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February 06, 2008


Your points are all well taken, though I'd add a caveat with respect to your second comment.

If, as now seems likely, the Democratic primaries will be inconclusive and the nomination will be decided by the superdelegates in what is perceived as a brokered convention, many of the losing candidate's supporters may be disappointed, bitter and disillusioned. That may particularly be a problem if Hillary Clinton is the nominee.

While Hillary would certainly win the African-American vote in November, will it be by the extraordinary margins Democrats have come to expect? And perhaps even more importantly, how many African-Americans would sit out the general election?

And what about the rosy-cheeked youthful voters who have come out for Obama? Won't many of them lose faith in the system and fail to vote in the general election? And among those who do make it to the polls, isn't it probable that there will be substantial support for a John McCain who's perceived (rightly or wrongly) as straight-talking, authentic and likeable versus a Hillary Clinton who's perceived (rightly or wrongly) as the opposite?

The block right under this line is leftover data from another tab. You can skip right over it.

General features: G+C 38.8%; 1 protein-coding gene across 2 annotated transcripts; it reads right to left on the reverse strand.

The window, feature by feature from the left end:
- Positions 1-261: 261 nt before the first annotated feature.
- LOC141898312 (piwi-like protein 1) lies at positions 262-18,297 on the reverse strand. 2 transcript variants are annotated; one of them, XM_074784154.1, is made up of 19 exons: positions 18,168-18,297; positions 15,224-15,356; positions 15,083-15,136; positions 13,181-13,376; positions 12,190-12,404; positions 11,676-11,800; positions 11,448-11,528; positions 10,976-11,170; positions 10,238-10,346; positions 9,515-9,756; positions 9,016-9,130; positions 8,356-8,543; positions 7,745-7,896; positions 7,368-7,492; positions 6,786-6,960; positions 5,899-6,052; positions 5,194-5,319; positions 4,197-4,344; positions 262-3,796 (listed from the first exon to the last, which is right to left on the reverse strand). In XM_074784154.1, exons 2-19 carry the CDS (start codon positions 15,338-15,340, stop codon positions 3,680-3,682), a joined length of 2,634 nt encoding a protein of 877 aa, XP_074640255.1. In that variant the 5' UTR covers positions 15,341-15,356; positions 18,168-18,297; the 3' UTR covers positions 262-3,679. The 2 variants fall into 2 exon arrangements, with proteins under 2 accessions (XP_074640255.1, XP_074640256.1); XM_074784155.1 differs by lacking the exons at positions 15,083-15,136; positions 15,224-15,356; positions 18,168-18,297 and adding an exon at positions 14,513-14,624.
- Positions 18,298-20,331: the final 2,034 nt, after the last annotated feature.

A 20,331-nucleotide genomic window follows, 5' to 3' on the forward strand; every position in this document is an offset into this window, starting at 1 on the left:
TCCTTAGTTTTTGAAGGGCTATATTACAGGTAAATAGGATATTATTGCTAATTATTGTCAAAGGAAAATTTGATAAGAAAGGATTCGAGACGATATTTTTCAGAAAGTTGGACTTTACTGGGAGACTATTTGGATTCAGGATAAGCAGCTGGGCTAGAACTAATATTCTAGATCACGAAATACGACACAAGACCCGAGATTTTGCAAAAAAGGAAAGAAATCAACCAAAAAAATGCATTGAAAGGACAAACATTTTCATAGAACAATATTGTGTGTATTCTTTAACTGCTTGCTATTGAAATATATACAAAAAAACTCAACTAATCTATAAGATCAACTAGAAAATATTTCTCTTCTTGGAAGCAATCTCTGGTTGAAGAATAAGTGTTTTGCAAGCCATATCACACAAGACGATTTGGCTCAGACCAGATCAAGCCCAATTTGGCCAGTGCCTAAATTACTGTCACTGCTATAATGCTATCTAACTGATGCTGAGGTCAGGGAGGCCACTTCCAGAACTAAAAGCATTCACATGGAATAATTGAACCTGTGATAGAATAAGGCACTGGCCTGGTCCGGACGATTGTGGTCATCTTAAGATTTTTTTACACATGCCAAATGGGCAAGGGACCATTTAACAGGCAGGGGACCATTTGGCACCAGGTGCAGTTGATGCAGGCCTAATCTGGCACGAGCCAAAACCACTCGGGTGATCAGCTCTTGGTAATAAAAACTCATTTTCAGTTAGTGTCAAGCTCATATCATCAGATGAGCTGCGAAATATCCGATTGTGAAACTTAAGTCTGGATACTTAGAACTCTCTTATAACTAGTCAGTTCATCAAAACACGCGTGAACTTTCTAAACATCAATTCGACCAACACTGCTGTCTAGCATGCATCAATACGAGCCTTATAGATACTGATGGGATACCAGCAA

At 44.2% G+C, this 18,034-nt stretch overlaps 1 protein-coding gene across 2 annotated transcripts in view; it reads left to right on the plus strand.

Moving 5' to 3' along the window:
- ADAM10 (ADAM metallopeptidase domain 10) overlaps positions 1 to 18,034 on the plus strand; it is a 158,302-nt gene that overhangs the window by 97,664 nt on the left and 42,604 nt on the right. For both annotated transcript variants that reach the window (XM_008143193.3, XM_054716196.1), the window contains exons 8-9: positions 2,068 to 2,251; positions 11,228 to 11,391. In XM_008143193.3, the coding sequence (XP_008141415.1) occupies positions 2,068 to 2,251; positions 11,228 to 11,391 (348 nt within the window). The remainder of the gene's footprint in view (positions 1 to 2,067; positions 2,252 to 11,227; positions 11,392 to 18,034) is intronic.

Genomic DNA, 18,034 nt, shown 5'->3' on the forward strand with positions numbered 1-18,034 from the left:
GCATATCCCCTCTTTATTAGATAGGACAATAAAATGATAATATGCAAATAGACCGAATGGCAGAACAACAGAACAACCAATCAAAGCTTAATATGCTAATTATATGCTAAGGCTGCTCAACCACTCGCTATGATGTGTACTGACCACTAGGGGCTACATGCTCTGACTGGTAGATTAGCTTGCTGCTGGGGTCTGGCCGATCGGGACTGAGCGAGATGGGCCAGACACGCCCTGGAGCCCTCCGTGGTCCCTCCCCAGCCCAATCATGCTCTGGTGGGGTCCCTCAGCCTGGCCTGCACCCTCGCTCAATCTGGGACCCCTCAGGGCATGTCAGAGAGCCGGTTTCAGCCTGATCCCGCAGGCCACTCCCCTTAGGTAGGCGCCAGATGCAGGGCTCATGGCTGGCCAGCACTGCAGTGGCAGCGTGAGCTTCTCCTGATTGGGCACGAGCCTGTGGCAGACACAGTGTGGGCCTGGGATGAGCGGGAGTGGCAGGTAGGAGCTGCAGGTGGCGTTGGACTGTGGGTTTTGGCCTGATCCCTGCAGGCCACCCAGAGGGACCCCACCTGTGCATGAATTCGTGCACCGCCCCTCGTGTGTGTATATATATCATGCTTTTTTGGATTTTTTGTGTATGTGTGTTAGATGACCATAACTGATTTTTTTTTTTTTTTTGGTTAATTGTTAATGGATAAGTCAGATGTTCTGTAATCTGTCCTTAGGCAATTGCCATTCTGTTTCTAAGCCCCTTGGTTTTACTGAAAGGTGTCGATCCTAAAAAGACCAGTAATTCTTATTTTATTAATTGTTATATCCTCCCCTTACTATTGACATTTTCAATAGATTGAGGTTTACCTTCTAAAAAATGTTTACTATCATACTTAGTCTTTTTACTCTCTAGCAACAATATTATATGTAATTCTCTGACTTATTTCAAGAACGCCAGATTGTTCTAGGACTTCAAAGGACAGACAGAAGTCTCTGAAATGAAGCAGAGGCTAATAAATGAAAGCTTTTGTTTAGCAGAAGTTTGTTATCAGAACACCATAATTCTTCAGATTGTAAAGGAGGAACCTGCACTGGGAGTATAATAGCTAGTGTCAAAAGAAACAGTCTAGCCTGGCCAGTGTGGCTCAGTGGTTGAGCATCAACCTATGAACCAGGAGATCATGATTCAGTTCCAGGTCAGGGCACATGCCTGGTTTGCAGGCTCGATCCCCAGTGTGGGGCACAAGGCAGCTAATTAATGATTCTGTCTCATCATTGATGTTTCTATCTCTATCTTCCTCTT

i think (3) is an open empirical question. but i am not allowed to start any new projects...

Independents voting in the MO primary would have to be awfully unrepresentitive of independents in the state for Obama's 37% win among them not to be a good sign for him . . .

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